Penetration of anti-infective agents into pulmonary epithelial lining fluid: focus on antibacterial agents.
ABSTRACT The exposure-response relationship of anti-infective agents at the site of infection is currently being re-examined. Epithelial lining fluid (ELF) has been suggested as the site (compartment) of antimicrobial activity against lung infections caused by extracellular pathogens. There have been an extensive number of studies conducted during the past 20 years to determine drug penetration into ELF and to compare plasma and ELF concentrations of anti-infective agents. The majority of these studies estimated ELF drug concentrations by the method of urea dilution and involved either healthy adult subjects or patients undergoing diagnostic bronchoscopy. Antibacterial agents such as macrolides, ketolides, newer fluoroquinolones and oxazolidinones have ELF to plasma concentration ratios of >1. In comparison, β-lactams, aminoglycosides and glycopeptides have ELF to plasma concentration ratios of ≤1. Potential explanations (e.g. drug transporters, overestimation of the ELF volume, lysis of cells) for why these differences in ELF penetration occur among antibacterial classes need further investigation. The relationship between ELF concentrations and clinical outcomes has been under-studied. In vitro pharmacodynamic models, using simulated ELF and plasma concentrations, have been used to examine the eradication rates of resistant and susceptible pathogens and to explain why selected anti-infective agents (e.g. those with ELF to plasma concentration ratios of >1) are less likely to be associated with clinical treatment failures. Population pharmacokinetic modelling and Monte Carlo simulations have recently been used and permit ELF and plasma concentrations to be evaluated with regard to achievement of target attainment rates. These mathematical modelling techniques have also allowed further examination of drug doses and differences in the time courses of ELF and plasma concentrations as potential explanations for clinical and microbiological effects seen in clinical trials. Further studies are warranted in patients with lower respiratory tract infections to confirm and explore the relationships between ELF concentrations, clinical and microbiological outcomes, and pharmacodynamic parameters.
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ABSTRACT: Patients with idiopathic pulmonary fibrosis (IPF) have significantly impaired pulmonary diffusion, which may affect the pulmonary concentration of many drugs, including antibiotics. In this study, we compared the difference in pulmonary levofloxacin (LVFX) concentration between patients with normal lung function and IPF. The IPF group included 10 patients with a proven diagnosis of IPF and a diffusing capacity for carbon monoxide ranging from 40% to 70% of predicted values. The control group included 10 patients with normal pulmonary function. Blood and bronchoalveolar lavage fluid (BALF) were taken at 3-3.5 hours after fasting. LVFX (500 mg) was administered orally. LVFX concentrations in the serum and BALF were determined using HPLC-MS/MC. The level of LVFX in alveolar epithelial lining fluid (ELF) was calculated using the following formula: LVFX ELF = LVFX BALF × (Urea serum/Urea BALF). No significant differences in age, body weight, height, and calculated creatinine clearance and BALF retrieval rate were observed between groups. LVFX serum concentrations in the IPF and control groups were (5.97±1.28) μg/ml and (6.84±3.43) μg/ml, respectively (P = 0.4727). ELF concentration of LVFX in the control group was (27.81±21.36) μg/ml, while the concentration in the IPF group was (10.17±2.46) μg/ml, less than half of that in the controls (P = 0.0058). The intrapulmonary concentration of LVFX in IPF patients was lower than those with normal lung function. Notably, however, the ELF LVFX concentration following 500 mg once-daily exceeded the MIC90 of common respiratory pathogens. Excellent antibacterial efficacy of LVFX can be expected for IPF patients in the treatment of respiratory tract infections.Pulmonary Pharmacology & Therapeutics 11/2013; · 2.54 Impact Factor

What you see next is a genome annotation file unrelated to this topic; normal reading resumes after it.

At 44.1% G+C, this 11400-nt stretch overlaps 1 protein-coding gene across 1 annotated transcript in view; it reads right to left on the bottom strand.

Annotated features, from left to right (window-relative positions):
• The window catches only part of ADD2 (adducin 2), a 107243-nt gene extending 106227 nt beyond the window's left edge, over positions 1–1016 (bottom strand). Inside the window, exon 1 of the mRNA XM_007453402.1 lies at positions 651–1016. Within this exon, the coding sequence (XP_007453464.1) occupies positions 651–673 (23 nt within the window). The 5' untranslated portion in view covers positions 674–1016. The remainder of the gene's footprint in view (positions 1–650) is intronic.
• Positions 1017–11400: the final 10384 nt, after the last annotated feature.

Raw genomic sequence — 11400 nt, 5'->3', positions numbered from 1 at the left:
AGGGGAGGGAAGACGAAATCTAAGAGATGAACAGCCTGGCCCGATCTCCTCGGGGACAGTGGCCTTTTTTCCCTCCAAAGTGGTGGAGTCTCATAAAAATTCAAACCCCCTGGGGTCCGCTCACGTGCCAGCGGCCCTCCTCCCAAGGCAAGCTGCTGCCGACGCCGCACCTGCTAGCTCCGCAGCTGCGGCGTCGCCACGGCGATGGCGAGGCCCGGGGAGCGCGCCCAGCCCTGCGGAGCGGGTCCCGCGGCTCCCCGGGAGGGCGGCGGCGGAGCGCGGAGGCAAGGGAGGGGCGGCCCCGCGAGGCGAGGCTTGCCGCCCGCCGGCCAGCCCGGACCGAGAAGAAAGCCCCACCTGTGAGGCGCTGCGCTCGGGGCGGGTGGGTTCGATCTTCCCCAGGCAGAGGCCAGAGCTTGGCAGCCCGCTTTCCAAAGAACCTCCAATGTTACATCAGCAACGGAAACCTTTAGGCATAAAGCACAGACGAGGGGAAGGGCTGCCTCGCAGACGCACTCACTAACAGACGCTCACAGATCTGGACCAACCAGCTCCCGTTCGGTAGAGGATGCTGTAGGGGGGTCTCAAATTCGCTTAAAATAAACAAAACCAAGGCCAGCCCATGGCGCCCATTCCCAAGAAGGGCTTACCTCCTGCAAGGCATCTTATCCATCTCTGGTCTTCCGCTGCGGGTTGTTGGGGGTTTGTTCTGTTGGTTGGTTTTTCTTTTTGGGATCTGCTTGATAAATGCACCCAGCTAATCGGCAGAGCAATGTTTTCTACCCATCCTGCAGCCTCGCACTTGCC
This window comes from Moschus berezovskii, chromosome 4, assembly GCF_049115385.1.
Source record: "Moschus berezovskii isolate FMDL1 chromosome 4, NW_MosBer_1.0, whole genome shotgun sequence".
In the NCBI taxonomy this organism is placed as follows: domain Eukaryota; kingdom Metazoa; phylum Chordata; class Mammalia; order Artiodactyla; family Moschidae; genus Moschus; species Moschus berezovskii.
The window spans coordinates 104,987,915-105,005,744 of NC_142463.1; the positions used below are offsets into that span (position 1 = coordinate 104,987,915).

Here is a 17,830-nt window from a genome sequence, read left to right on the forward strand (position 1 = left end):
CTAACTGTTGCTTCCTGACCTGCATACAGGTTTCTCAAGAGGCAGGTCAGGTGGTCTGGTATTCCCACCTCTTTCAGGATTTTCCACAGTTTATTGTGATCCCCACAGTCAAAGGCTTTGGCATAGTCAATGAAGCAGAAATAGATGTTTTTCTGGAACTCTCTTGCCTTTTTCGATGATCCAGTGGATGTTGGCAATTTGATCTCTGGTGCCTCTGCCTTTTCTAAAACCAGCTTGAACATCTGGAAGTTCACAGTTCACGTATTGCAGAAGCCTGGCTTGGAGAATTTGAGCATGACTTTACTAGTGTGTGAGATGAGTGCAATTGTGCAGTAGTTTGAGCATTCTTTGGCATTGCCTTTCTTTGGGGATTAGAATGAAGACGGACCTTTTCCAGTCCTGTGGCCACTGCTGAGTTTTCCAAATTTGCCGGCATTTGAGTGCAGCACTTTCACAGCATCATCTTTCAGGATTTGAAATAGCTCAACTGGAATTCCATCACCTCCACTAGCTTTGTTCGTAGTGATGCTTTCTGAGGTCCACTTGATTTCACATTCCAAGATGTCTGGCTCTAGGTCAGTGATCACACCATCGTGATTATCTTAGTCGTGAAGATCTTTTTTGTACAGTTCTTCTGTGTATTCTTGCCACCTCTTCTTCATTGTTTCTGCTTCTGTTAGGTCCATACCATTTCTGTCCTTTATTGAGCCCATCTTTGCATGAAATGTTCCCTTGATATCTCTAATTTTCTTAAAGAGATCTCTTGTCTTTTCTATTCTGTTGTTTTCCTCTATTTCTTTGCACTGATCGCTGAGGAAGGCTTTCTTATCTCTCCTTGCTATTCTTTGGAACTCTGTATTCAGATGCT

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ABSTRACT: Infections in critically ill patients are associated with persistently poor clinical outcomes. These patients have severely altered and variable antibiotic pharmacokinetics and are infected by less susceptible pathogens. Antibiotic dosing that does not account for these features is likely to result in suboptimum outcomes. In this Review, we explore the challenges related to patients and pathogens that contribute to inadequate antibiotic dosing and discuss how to implement a process for individualised antibiotic therapy that increases the accuracy of dosing and optimises care for critically ill patients. To improve antibiotic dosing, any physiological changes in patients that could alter antibiotic concentrations should first be established; such changes include altered fluid status, changes in serum albumin concentrations and renal and hepatic function, and microvascular failure. Second, antibiotic susceptibility of pathogens should be confirmed with microbiological techniques. Data for bacterial susceptibility could then be combined with measured data for antibiotic concentrations (when available) in clinical dosing software, which uses pharmacokinetic/pharmacodynamic derived models from critically ill patients to predict accurately the dosing needs for individual patients. Individualisation of dosing could optimise antibiotic exposure and maximise effectiveness.The Lancet Infectious Diseases 04/2014; · 19.97 Impact Factor
- Clinical Infectious Diseases 01/2014; · 9.37 Impact Factor